Canadian Housing And Renewal National Congress
First, I would like to thank Lynda Clement Giffen and David Gibson, from Sandyhill Community Health Centre, for allowing me the opportunity to travel to Halifax for the National Congress. I always feel a bit overwhelmed when things like this happen! It shows me that it never hurts to ask!
To give you the readers a little context, I live in Strathcona Heights, which is an Ottawa Community Housing neighbourhood. I live in subsidized housing, because I live on a Disability Pension. From all outward appearances one would assume that I am fully capable of functioning in the world, and for the most part I do manage to function. This is only do to the tremendous amount of hard work that I have done in my life! I live with concurrent diagnosed disorders, Chronic PTSD, Bipolar and Recovery from Addiction.
Since 2008, I have been preaching the gospel of Tiny Living, as a way to house, in part, those like myself who are experiencing Homelessness, and or have experienced Homelessness. I am not suggesting that this is ‘’The Solution!’’ What I am suggesting is that it is a partial, short to midterm solution that would allow those like myself the chance to regain a sense of community.
While attending the Congress, I met many like minded people! Some who are already involved in doing just this kind of advocacy work. Please follow the link to view the Carcross/Tagish First Nations Tiny Housing Project https://youtu.be/iPJFkrnzFZ0 in the Yukon. Nelson Lepine is the contact person for this and other endeavours such as a Log Cabin Building project which is a skills development initiative for Carcross/Tagish First Nation youth.
What I also learned is that there are many people dedicated to helping those, like myself, who have yet to find their voice. The first day of the Congress, I attended a workshop designed to spark ideas, this one was called Responsive Programs Supporting Outcomes in Mental Health & Addictions. Something that I have been speaking too at every opportunity, is the concept of Peer Support and engagement with all organizations that service those like myself with Lived and Multiple Experiences and the hiring of these individuals to better support the programs. This workshop strongly shows that this type of engagement has a high success rate for outcomes. Examples given were from Mainstay Housing, in Halifax. The Manager of Tenant/Member Services and the Supportive Housing Worker spoke to the successes of community builder through engagement of each person as a member of the community, focusing on leadership building and governance with and by the tenants.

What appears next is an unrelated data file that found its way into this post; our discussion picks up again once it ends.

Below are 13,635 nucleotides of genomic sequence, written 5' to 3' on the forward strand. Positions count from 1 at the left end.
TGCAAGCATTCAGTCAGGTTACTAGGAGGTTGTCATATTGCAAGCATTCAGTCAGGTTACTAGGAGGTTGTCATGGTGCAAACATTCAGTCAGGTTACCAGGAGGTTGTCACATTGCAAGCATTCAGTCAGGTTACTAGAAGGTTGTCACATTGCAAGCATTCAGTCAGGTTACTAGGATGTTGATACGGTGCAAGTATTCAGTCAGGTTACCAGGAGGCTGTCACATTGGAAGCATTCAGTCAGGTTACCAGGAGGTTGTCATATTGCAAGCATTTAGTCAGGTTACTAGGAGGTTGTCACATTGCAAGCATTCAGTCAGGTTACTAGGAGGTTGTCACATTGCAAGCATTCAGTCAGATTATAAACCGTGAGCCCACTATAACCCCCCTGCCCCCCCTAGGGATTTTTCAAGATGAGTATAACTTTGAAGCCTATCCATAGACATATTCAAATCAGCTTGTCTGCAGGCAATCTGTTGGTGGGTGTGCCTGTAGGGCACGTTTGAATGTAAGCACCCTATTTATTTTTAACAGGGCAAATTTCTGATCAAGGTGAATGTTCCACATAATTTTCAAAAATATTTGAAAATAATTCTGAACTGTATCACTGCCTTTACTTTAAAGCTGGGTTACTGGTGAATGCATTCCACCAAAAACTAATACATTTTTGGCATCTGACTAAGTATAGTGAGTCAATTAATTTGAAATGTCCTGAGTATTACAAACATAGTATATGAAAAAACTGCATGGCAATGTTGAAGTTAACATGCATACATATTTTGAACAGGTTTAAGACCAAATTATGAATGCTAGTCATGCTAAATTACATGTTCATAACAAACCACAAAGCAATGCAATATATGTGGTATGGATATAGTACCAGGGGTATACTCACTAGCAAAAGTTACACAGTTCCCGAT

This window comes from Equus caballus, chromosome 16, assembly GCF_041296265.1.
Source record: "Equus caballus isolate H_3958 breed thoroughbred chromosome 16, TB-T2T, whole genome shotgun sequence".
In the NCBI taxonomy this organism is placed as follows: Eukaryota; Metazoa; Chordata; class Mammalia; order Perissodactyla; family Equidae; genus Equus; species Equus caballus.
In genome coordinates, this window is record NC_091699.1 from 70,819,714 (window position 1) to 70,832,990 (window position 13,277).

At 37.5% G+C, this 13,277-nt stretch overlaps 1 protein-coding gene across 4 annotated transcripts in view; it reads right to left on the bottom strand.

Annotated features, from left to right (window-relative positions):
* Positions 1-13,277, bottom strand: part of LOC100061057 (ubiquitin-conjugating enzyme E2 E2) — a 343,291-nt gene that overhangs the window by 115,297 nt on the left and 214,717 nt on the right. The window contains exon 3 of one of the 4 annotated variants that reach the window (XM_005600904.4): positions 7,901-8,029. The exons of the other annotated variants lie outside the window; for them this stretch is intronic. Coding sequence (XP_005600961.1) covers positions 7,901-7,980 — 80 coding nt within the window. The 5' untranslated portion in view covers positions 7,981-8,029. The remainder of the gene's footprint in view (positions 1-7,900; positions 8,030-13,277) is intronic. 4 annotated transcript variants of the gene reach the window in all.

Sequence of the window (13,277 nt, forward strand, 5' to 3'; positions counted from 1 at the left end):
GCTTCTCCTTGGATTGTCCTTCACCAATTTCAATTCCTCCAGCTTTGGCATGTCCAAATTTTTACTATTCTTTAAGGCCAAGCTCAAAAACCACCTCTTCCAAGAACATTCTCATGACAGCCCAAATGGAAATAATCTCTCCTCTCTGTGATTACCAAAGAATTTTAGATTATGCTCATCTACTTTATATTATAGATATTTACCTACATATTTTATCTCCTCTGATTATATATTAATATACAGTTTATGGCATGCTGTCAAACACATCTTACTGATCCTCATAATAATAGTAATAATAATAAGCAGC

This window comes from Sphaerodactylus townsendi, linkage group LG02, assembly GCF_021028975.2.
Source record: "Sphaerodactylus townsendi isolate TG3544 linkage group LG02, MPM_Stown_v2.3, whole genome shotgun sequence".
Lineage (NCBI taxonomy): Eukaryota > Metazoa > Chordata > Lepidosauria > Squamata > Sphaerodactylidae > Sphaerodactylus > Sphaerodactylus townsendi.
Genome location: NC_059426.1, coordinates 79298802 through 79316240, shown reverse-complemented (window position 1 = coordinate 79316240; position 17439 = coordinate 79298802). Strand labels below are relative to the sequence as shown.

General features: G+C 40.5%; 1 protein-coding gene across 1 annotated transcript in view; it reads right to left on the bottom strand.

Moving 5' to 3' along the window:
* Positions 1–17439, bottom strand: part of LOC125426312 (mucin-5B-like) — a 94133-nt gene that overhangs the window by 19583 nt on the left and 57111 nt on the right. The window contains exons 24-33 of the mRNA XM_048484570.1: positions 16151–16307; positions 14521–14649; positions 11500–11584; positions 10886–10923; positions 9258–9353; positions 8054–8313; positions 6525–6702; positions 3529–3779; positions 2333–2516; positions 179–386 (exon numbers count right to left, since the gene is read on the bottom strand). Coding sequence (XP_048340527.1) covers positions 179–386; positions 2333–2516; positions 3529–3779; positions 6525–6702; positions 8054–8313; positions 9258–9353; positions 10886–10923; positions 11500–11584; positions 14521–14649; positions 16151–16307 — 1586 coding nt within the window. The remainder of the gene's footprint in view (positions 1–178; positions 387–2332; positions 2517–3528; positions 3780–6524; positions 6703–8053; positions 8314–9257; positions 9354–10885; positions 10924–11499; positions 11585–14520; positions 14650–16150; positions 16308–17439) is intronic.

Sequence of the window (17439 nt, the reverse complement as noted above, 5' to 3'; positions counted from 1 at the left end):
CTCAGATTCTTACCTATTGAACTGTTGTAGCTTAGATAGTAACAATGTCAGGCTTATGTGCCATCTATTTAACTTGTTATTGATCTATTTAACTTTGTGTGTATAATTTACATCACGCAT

Similarly, the following workshop that I attended, Increasing Housing Stability Through Supportive Services & Tenant Engagement Strategies, spoke to small scale grassroots tenant engagement, through placement and Continuing Care Services. Noted within the context of the Housing First model, the continuing care aspect of this program is essential. In speaking to some at the Congress, the push to Housing First and the initial supports provided are important to getting someone housed. It is also more important to recognize that the funding for Housing First and the subsequent supports dwindle over time. This can be disastrous for those who have been recently housed. Mental illness and addictions do not go away, they are managed on a daily basis, it is a constant balancing act that can have the scale tipped in any direction by various triggers. I know, I struggle with this daily! Most days I manage fairly well, yet I do have days where my old coping mechanisms rear their ugly head, then it’s a fight.
Day Two; The first workshop that I attended was How Research, Business & Municipal Tools Can Create Housing Opportunities in Small/Rural Communities. This workshop was of particular interest to me because I have been collaborating with LiveTiny Canada for two year’s now, the Developer of this National Resource for all things Tiny, Matt Standen and I, have submitted a Proposal for Presentation to the Canadian Rural Revitalization Conference which has been accepted. The two community research projects that this workshop focused on were from Cape Breton Regional Municipality,shared a service based count and rental housing inventory, along with their research tools and multi-sectoral partnership; and the Alberta Rural Development Network shared how they grew from a voluntary university-led initiative into a non-profit working to redefine limitations on building affordable housing through their Sustainable Housing initiative. Cityspaces Consulting Ltd shared their work using scalable methodologies and tools for municipalities to support communities with their affordable housing development needs. All of this was extremely informative and insightful into the challenges being met in Small/Rural Communities.
The afternoon of Day Two a New Film Screening of the documentary Us & Them was available for viewing. I am personally recommending that this film be screened here in Ottawa, for the general public. It took the Filmmaker ten years to produce this Film. In her introduction, Krista Loughton said,’’I wanted to make a difference in these people’s lives, in fact they made a difference in mine!’’ It was very difficult for me to watch, as I have experienced personally much of what if revealed. This film will change what we think we see when we see a person who is homeless!
The work is not done! I left Halifax feeling full of gratitude for those who work and advocate daily in this service sector. Joyful for all the personal connections that I had the opportunity to make. Hopeful for the future, that we are moving in the right direction.